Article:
Isn’t it All About Parenting and Environment?

By: Chris Anderson Psy.D.

There is a long history that has been examining the importance of parenting and environment on the long-term impact on mental health and general success in life. Sigmund Freud was one of the first to posit his theories on very early childhood developmental stages and the child’s ability to successfully navigate these challenges. Subsequently, science and researchers have spent decades analyzing and studying the impact of parenting, trauma, and various other environmental factors and have conclusively shown that there can be direct causal links to mental health and other outcome measures.

There is also an inherent appeal to these studies because they relate to similar events in our own lives and conceptualize how difficult life circumstances could contribute to later struggles such as mental health issues. Genetics on the other hand is a new focus of study beginning in the 1950’s but only recently with the advent of new technologies is it gaining not just real traction but possible applications. Genetics is difficult for most people to wrap their minds around and they do not lend themselves to visible and tangible study since most of it is microscopic. Consequently, most people are inclined to overestimate the importance and impact of environment over genetics. For instance, many people would be more inclined to conclude that a person who grew up with parents who divorced may struggle with anxiety or depression from this experience rather than what may have been a strong genetic predisposition toward depression and anxiety. There is a fair amount of research suggesting that family environment plays a relatively small role in outcomes on a number of characteristics and psychological traits.

Genetics: A Greater Understanding of Mental Illness

Dr. Thomas Bouchard Jr from the University of Minnesota conducted extensive research and studies in 1979 on identical twins, who share 100% of the same genetics, but who were split at birth. This was a fairly common practice in the 1930-1950’s when it was thought that it would harder to adopt out two children instead of one. This scenario provided the perfect natural circumstances to examine the impact of two different environments on two genetically identical children. Dr. Bouchard was able to work with dozens of twins and evaluate the differences and similarities between the two on countless variables. They were able to estimate the relative influence of genetics and environment on many variables. Many physical attributes such as height, weight, eye color and medical conditions were heavily influenced by genetics, but surprisingly there were a variety of other attributes that were also significantly influenced by genetics such as introversion or extroversion, intelligence, and risk for mental health issues.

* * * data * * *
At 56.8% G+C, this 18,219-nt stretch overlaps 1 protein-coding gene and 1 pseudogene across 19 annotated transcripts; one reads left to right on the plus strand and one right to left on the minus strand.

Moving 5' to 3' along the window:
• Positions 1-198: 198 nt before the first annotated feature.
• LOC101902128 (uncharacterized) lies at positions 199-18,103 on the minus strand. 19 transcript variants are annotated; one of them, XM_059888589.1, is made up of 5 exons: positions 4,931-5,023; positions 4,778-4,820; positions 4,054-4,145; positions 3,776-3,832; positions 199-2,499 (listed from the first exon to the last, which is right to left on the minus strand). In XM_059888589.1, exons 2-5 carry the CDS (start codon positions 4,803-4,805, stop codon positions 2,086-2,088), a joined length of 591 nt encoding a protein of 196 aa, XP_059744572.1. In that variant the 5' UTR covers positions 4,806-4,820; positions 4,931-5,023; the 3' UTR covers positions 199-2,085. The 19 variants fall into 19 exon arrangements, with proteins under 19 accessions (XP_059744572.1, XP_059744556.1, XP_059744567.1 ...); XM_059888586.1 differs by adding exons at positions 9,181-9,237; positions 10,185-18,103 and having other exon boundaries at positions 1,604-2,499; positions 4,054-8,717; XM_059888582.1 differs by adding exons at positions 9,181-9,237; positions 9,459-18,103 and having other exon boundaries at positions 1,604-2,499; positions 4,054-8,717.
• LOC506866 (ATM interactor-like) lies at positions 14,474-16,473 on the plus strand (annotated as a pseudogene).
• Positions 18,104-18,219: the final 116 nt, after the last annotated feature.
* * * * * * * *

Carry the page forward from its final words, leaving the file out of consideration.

How Much Do Genetics Determine Mental Health?

Growing research that started with Dr. Bouchard’s work has come to provide us with reasonable estimates on the degree of genetic influence on various mental health issues. Some mental health conditions are much more organic in nature, meaning they are largely driven by genetics and chemistry. For example, studies show that genetics determines about 75% of the probability of developing schizophrenia, bipolar disorders, ADHD, and autism spectrum disorders (ASD). Problems with alcohol and drug dependence and eating disorders like anorexia nervosa can be determined by 50-60% of genetic influence. More common issues like depression, anxiety, OCD, and PTSD have a stronger environmental influence but studies still find between 20-45% of the development of these issues still come from genetics. Most people are surprised to learn that genetics can play such a significant role and also need to realize the treatment approaches are also determined in part by the source of variable driving it.

Genome Editing – The Future of Psychology?

In the last 50-75 years there has been growing respect and appreciation for the need to try to combat chemical imbalances in the brain. Schizophrenia when appropriately treated with anti-psychotic medications resulted in phenomenal improvements going back to the 1950’s which lead to mass de-institutionalization of patients who were able to leave state hospitals and attempt to live normal lives. Improvements in psychotropic medications have been a long standing tool to help combat biochemical imbalances and genetic impact with many mental health disorders. New research technologies are working toward the deliberate editing of organism’s genome. A gene editing technique called CRISPR/Cas9 allows efficient targeting of specific genes in a cell that may be able to eliminate disease causing mutations and problems. It may come to pass in the not too distant future where such editing may be able to be employed to mitigate the risk of developing certain mental health issues.

If you are struggling with mental health issues and would like to learn more about the most effective ways to treat it, feel free to contact IPC so you can schedule an appointment with one of our providers for a more thorough assessment.  Please call us now at 763-416-4167, or request an appointment on our website: WWW.IPC-MN.COM so we can sit down with you and complete a thorough assessment and help you develop a plan of action that will work for you. Life is too short to be unhappy. Find the peace of mind you deserve.

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